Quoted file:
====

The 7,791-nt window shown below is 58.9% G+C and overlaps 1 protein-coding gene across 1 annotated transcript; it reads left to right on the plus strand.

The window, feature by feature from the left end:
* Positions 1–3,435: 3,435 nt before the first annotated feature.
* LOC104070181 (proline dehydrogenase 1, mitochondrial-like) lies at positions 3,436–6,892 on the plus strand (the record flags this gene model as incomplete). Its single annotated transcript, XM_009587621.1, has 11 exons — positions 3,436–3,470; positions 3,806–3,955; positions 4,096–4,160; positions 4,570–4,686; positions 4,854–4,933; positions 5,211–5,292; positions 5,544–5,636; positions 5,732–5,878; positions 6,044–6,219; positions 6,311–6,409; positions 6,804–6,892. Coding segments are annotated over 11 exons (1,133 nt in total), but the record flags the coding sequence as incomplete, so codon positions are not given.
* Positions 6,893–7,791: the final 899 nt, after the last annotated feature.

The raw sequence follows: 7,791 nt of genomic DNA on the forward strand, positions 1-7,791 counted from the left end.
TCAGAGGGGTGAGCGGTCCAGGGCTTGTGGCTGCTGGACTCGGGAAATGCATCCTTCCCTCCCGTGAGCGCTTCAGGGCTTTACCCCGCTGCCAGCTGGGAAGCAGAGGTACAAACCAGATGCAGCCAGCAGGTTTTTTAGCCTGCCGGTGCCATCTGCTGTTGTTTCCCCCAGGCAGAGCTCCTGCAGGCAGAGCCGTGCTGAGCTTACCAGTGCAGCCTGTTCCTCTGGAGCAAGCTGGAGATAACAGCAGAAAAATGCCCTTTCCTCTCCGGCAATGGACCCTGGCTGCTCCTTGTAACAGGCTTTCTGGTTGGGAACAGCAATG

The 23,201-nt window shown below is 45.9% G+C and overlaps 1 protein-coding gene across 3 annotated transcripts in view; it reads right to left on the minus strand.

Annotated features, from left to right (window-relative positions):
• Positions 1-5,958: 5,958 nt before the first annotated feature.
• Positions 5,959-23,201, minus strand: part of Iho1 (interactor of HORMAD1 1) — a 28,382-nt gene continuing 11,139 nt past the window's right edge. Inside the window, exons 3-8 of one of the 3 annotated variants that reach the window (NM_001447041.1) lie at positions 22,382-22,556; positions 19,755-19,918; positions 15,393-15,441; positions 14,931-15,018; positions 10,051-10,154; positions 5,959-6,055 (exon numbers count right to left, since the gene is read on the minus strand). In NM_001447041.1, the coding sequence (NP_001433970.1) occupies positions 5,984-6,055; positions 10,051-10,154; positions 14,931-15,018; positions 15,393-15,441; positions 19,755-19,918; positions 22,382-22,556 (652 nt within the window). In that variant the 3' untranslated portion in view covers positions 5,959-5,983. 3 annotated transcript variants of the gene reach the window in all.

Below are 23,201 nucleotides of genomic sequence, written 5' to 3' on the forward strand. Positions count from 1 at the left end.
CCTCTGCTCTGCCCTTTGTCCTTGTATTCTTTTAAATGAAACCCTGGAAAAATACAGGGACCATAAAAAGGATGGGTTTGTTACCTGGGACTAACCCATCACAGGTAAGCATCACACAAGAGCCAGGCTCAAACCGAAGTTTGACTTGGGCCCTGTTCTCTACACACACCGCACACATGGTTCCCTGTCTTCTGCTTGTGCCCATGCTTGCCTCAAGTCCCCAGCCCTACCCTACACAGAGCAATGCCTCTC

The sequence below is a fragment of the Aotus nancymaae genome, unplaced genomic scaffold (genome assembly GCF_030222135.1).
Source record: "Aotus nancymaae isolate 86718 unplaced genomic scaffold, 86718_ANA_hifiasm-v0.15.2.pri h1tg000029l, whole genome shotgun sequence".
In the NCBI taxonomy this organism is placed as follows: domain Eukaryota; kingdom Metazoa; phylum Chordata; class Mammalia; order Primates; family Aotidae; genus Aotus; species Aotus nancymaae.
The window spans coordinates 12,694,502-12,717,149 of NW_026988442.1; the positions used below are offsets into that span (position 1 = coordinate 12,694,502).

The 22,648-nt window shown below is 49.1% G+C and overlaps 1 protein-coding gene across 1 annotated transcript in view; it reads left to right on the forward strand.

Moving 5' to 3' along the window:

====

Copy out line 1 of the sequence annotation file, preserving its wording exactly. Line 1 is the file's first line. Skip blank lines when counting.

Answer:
The 7,791-nt window shown below is 58.9% G+C and overlaps 1 protein-coding gene across 1 annotated transcript; it reads left to right on the plus strand.